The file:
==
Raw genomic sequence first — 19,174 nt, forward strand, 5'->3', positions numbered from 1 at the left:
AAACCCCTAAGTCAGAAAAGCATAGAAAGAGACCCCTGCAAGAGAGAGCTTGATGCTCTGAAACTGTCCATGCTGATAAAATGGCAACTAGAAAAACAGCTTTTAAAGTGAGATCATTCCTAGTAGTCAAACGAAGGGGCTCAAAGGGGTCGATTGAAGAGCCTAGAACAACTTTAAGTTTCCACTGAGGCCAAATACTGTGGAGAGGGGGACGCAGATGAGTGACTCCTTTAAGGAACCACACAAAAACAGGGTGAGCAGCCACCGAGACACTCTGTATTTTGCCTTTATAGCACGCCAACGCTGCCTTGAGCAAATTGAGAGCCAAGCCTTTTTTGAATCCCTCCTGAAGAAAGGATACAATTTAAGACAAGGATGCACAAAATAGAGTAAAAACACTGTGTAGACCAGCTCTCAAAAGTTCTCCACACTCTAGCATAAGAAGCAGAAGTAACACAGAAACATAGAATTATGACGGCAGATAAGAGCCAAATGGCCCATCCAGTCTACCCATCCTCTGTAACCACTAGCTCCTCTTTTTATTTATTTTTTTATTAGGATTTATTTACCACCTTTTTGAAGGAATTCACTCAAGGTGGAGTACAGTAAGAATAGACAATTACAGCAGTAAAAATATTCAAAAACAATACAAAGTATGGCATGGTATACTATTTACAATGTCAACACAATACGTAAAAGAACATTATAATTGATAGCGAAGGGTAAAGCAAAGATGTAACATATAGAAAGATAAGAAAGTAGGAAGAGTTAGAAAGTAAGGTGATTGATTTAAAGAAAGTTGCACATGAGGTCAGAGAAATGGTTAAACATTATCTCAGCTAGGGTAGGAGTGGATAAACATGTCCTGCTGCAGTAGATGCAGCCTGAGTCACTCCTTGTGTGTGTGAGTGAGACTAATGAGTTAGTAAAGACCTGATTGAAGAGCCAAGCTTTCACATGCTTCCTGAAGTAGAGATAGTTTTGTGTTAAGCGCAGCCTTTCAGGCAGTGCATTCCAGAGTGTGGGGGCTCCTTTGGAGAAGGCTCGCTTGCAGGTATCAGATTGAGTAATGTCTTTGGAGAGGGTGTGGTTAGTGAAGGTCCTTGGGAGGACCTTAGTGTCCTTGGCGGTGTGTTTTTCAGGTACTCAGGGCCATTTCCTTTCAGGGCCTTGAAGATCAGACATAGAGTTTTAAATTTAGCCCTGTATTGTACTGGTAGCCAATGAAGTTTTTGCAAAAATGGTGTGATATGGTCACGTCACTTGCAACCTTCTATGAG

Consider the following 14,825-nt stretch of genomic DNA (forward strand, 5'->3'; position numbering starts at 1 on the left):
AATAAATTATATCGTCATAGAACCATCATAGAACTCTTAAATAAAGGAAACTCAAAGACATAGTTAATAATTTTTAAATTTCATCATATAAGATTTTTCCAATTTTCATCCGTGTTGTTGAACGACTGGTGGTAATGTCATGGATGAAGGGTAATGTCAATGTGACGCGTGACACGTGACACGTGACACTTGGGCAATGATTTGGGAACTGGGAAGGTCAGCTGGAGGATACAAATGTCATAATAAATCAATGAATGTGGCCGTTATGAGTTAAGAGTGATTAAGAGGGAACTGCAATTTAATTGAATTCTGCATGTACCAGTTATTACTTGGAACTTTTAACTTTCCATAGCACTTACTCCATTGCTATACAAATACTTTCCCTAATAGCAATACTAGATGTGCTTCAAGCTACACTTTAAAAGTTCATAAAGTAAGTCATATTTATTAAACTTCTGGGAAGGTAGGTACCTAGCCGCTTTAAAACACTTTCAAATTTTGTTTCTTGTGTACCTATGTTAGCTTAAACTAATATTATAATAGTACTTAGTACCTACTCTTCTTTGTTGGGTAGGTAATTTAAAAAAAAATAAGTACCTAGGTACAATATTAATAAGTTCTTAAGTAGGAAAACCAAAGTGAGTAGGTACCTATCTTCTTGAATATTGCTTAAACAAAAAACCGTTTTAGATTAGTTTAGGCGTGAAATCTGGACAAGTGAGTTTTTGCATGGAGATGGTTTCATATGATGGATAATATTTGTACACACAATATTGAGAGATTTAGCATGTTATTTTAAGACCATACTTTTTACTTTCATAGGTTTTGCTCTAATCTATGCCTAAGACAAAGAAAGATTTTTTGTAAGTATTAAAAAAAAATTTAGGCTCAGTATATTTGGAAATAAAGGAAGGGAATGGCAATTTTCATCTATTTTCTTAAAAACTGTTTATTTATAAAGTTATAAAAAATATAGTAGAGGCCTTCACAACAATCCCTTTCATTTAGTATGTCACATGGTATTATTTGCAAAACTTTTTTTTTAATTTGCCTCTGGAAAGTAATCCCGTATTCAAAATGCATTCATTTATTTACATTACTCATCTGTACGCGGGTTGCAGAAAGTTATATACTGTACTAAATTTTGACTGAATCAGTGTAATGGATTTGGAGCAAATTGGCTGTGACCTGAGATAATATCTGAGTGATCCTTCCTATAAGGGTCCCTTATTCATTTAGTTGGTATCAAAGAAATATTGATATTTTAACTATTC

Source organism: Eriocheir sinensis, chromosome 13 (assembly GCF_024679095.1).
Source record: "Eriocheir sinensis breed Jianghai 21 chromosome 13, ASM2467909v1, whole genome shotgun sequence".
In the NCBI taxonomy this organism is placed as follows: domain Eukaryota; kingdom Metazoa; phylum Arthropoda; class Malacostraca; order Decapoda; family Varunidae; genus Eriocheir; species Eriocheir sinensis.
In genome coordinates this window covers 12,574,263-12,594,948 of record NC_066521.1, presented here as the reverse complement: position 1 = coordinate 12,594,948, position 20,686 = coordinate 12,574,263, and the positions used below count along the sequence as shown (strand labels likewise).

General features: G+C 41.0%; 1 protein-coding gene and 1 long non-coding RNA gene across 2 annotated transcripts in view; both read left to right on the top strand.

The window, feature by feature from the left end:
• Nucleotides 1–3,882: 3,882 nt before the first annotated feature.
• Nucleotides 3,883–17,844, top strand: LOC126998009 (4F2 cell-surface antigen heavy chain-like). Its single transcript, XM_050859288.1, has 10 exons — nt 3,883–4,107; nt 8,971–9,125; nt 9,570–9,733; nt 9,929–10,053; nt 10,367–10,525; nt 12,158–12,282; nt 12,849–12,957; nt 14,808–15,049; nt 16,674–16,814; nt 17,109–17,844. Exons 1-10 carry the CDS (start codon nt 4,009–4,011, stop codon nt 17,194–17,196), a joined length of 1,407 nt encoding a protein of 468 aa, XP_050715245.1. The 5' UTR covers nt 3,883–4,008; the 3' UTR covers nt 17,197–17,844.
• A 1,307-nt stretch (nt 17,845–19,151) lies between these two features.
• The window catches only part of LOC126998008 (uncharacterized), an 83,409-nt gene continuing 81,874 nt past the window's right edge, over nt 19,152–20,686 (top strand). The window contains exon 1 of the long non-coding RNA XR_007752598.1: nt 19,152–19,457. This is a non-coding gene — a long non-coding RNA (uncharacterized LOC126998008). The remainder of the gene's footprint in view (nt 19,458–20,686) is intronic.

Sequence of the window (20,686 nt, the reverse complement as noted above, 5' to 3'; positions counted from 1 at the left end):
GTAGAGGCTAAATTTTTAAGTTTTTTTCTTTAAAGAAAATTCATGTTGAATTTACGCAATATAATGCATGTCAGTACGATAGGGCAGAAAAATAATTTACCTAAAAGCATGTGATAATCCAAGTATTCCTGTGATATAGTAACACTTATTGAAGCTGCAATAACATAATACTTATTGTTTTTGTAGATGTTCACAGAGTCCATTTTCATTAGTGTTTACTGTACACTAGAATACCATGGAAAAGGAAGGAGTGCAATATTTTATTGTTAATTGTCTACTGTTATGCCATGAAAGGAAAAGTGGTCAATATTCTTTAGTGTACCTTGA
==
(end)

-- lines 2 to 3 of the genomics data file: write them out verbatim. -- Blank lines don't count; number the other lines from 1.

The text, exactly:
AAACCCCTAAGTCAGAAAAGCATAGAAAGAGACCCCTGCAAGAGAGAGCTTGATGCTCTGAAACTGTCCATGCTGATAAAATGGCAACTAGAAAAACAGCTTTTAAAGTGAGATCATTCCTAGTAGTCAAACGAAGGGGCTCAAAGGGGTCGATTGAAGAGCCTAGAACAACTTTAAGTTTCCACTGAGGCCAAATACTGTGGAGAGGGGGACGCAGATGAGTGACTCCTTTAAGGAACCACACAAAAACAGGGTGAGCAGCCACCGAGACACTCTGTATTTTGCCTTTATAGCACGCCAACGCTGCCTTGAGCAAATTGAGAGCCAAGCCTTTTTTGAATCCCTCCTGAAGAAAGGATACAATTTAAGACAAGGATGCACAAAATAGAGTAAAAACACTGTGTAGACCAGCTCTCAAAAGTTCTCCACACTCTAGCATAAGAAGCAGAAGTAACACAGAAACATAGAATTATGACGGCAGATAAGAGCCAAATGGCCCATCCAGTCTACCCATCCTCTGTAACCACTAGCTCCTCTTTTTATTTATTTTTTTATTAGGATTTATTTACCACCTTTTTGAAGGAATTCACTCAAGGTGGAGTACAGTAAGAATAGACAATTACAGCAGTAAAAATATTCAAAAACAATACAAAGTATGGCATGGTATACTATTTACAATGTCAACACAATACGTAAAAGAACATTATAATTGATAGCGAAGGGTAAAGCAAAGATGTAACATATAGAAAGATAAGAAAGTAGGAAGAGTTAGAAAGTAAGGTGATTGATTTAAAGAAAGTTGCACATGAGGTCAGAGAAATGGTTAAACATTATCTCAGCTAGGGTAGGAGTGGATAAACATGTCCTGCTGCAGTAGATGCAGCCTGAGTCACTCCTTGTGTGTGTGAGTGAGACTAATGAGTTAGTAAAGACCTGATTGAAGAGCCAAGCTTTCACATGCTTCCTGAAGTAGAGATAGTTTTGTGTTAAGCGCAGCCTTTCAGGCAGTGCATTCCAGAGTGTGGGGGCTCCTTTGGAGAAGGCTCGCTTGCAGGTATCAGATTGAGTAATGTCTTTGGAGAGGGTGTGGTTAGTGAAGGTCCTTGGGAGGACCTTAGTGTCCTTGGCGGTGTGTTTTTCAGGTACTCAGGGCCATTTCCTTTCAGGGCCTTGAAGATCAGACATAGAGTTTTAAATTTAGCCCTGTATTGTACTGGTAGCCAATGAAGTTTTTGCAAAAATGGTGTGATATGGTCACGTCACTTGCAACCTTCTATGAG

Consider the following 14,825-nt stretch of genomic DNA (forward strand, 5'->3'; position numbering starts at 1 on the left):